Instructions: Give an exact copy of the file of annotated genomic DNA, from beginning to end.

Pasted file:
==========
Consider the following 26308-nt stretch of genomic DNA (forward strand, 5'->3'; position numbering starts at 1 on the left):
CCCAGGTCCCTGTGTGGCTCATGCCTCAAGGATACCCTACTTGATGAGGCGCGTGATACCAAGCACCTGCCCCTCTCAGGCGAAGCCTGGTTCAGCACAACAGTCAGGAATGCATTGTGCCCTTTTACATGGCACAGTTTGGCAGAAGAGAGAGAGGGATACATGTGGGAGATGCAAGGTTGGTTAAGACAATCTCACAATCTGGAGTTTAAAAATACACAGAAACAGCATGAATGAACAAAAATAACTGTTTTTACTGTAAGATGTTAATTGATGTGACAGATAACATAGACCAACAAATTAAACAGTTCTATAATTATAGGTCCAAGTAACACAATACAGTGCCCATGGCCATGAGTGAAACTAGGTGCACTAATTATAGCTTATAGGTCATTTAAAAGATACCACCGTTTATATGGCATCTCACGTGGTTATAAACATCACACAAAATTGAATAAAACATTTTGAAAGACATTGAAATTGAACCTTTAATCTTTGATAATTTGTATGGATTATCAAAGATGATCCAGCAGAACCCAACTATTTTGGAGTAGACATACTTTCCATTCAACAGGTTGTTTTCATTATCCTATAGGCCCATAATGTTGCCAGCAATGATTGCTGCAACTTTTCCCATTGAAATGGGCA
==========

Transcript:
Consider the following 26308-nt stretch of genomic DNA (forward strand, 5'->3'; position numbering starts at 1 on the left):
CCCAGGTCCCTGTGTGGCTCATGCCTCAAGGATACCCTACTTGATGAGGCGCGTGATACCAAGCACCTGCCCCTCTCAGGCGAAGCCTGGTTCAGCACAACAGTCAGGAATGCATTGTGCCCTTTTACATGGCACAGTTTGGCAGAAGAGAGAGAGGGATACATGTGGGAGATGCAAGGTTGGTTAAGACAATCTCACAATCTGGAGTTTAAAAATACACAGAAACAGCATGAATGAACAAAAATAACTGTTTTTACTGTAAGATGTTAATTGATGTGACAGATAACATAGACCAACAAATTAAACAGTTCTATAATTATAGGTCCAAGTAACACAATACAGTGCCCATGGCCATGAGTGAAACTAGGTGCACTAATTATAGCTTATAGGTCATTTAAAAGATACCACCGTTTATATGGCATCTCACGTGGTTATAAACATCACACAAAATTGAATAAAACATTTTGAAAGACATTGAAATTGAACCTTTAATCTTTGATAATTTGTATGGATTATCAAAGATGATCCAGCAGAACCCAACTATTTTGGAGTAGACATACTTTCCATTCAACAGGTTGTTTTCATTATCCTATAGGCCCATAATGTTGCCAGCAATGATTGCTGCAACTTTTCCCATTGAAATGGGCA